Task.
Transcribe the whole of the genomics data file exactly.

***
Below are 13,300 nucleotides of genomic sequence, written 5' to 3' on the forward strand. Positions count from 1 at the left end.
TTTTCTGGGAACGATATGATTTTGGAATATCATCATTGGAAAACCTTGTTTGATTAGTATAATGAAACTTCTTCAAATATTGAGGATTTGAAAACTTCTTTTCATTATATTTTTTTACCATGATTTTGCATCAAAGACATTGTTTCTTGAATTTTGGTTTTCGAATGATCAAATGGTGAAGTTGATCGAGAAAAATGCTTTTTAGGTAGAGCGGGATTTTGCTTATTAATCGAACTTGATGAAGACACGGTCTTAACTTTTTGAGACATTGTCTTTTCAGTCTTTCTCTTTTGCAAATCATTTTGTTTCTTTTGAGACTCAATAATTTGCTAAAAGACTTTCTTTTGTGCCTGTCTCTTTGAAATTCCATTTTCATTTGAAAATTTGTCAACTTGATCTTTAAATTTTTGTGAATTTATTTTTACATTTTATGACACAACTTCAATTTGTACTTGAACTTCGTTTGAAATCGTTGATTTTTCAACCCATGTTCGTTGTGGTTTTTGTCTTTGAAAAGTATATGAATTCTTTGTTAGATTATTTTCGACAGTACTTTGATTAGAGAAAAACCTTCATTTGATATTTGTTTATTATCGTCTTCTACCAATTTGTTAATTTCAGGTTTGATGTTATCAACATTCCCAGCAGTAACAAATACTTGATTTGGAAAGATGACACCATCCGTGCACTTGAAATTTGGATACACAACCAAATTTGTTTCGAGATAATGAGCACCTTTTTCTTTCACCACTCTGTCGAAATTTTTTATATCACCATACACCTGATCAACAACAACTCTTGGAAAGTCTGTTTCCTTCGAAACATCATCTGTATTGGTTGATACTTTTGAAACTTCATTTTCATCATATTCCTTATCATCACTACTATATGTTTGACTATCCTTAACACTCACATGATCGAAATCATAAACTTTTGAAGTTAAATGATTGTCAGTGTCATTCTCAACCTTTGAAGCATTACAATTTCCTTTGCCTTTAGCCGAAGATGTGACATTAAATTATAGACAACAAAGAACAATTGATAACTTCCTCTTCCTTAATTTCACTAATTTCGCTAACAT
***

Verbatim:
Below are 13,300 nucleotides of genomic sequence, written 5' to 3' on the forward strand. Positions count from 1 at the left end.
TTTTCTGGGAACGATATGATTTTGGAATATCATCATTGGAAAACCTTGTTTGATTAGTATAATGAAACTTCTTCAAATATTGAGGATTTGAAAACTTCTTTTCATTATATTTTTTTACCATGATTTTGCATCAAAGACATTGTTTCTTGAATTTTGGTTTTCGAATGATCAAATGGTGAAGTTGATCGAGAAAAATGCTTTTTAGGTAGAGCGGGATTTTGCTTATTAATCGAACTTGATGAAGACACGGTCTTAACTTTTTGAGACATTGTCTTTTCAGTCTTTCTCTTTTGCAAATCATTTTGTTTCTTTTGAGACTCAATAATTTGCTAAAAGACTTTCTTTTGTGCCTGTCTCTTTGAAATTCCATTTTCATTTGAAAATTTGTCAACTTGATCTTTAAATTTTTGTGAATTTATTTTTACATTTTATGACACAACTTCAATTTGTACTTGAACTTCGTTTGAAATCGTTGATTTTTCAACCCATGTTCGTTGTGGTTTTTGTCTTTGAAAAGTATATGAATTCTTTGTTAGATTATTTTCGACAGTACTTTGATTAGAGAAAAACCTTCATTTGATATTTGTTTATTATCGTCTTCTACCAATTTGTTAATTTCAGGTTTGATGTTATCAACATTCCCAGCAGTAACAAATACTTGATTTGGAAAGATGACACCATCCGTGCACTTGAAATTTGGATACACAACCAAATTTGTTTCGAGATAATGAGCACCTTTTTCTTTCACCACTCTGTCGAAATTTTTTATATCACCATACACCTGATCAACAACAACTCTTGGAAAGTCTGTTTCCTTCGAAACATCATCTGTATTGGTTGATACTTTTGAAACTTCATTTTCATCATATTCCTTATCATCACTACTATATGTTTGACTATCCTTAACACTCACATGATCGAAATCATAAACTTTTGAAGTTAAATGATTGTCAGTGTCATTCTCAACCTTTGAAGCATTACAATTTCCTTTGCCTTTAGCCGAAGATGTGACATTAAATTATAGACAACAAAGAACAATTGATAACTTCCTCTTCCTTAATTTCACTAATTTCGCTAACAT